The movie was filmed in the village of Harmony, Maine at Bartlettyarns Inc., the oldest woolen yarn mill in the United States (est. 1821). The historic Bartlett mill was renamed "Bachman" for the movie, an homage to King's pseudonym, Richard Bachman. The interior shots of the antique mill machinery, and the riverside cemetery, were in Harmony. Other scenes (restaurant interior, and giant wool picking machine) were at locations in Bangor, Maine, at an abandoned waterworks and armory. A few other mill scenes were staged near the Eastland woolen mill in Corinna, Maine, which subsequently became a Super Fund site. See more »
When they first go into the sub-basement Warwick puts grease on his face and its there throughout the movie. Later on in the cave full of bones, all the shots of his face show no grease whatsoever. See more »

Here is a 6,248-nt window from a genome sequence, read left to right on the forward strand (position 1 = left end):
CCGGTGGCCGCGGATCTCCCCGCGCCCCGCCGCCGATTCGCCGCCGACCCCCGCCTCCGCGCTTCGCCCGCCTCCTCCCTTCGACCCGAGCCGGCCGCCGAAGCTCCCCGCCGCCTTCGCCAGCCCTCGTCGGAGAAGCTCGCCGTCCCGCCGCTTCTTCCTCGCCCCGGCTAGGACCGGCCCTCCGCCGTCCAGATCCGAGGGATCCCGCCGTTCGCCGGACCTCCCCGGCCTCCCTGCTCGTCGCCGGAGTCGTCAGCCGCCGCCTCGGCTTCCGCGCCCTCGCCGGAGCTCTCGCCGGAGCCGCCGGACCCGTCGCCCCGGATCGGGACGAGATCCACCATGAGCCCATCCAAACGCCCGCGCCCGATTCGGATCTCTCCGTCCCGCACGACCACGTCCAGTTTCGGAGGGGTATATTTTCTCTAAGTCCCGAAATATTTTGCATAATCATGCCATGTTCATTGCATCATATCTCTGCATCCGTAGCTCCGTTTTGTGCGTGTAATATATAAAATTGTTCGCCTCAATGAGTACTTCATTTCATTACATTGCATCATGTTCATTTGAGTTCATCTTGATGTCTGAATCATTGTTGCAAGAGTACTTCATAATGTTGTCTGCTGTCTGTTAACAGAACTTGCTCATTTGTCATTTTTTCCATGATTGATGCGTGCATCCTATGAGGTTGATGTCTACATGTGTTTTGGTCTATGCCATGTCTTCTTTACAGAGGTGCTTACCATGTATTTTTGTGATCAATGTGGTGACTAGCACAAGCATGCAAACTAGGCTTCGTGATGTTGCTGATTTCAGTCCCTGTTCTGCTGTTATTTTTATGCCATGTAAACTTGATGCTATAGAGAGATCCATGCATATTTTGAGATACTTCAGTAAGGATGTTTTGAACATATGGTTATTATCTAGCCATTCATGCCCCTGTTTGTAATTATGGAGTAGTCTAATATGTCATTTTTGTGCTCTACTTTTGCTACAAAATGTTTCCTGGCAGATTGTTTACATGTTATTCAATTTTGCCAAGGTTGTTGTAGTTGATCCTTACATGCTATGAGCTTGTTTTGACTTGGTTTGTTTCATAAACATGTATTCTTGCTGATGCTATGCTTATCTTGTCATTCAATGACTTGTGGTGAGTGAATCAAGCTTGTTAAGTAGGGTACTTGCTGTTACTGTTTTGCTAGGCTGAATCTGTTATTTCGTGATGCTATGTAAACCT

John Hall (David Andrews) is a drifter looking for a job in a small town, somewhere in Maine. He is hired by Warwick (Stephen Macht) to work the Graveyard Shift at the local textile mill. Some of the employees are starting to disappear during the night shift. When Warwick hires John and a group of other workers to work in the fourth of July for clean-up work. Soon enough, they discover the unknown.
Directed by Ralph S. Singleton made an decent horror movie, based on a short story by Stephen King (Cat's Eye, Creepshow, Stand by Me). The two-thirds of "Graveyard Shift" is pretty good, but the Giant Rat-Bat(!) shows up towards the end, the feature turns silly. Still, there is some good performances by Andrews, Macht and Brad Dourif as the Exterminator. Andrew Diroff, Best Known as The Djinn in "Wishmaster 1 & 2" is wasted in a supporting role. Die-Hard fans of Stephen King might forgive some of the flawed. Despite, an messy third act. It is worth a look. (*** ½/*****).
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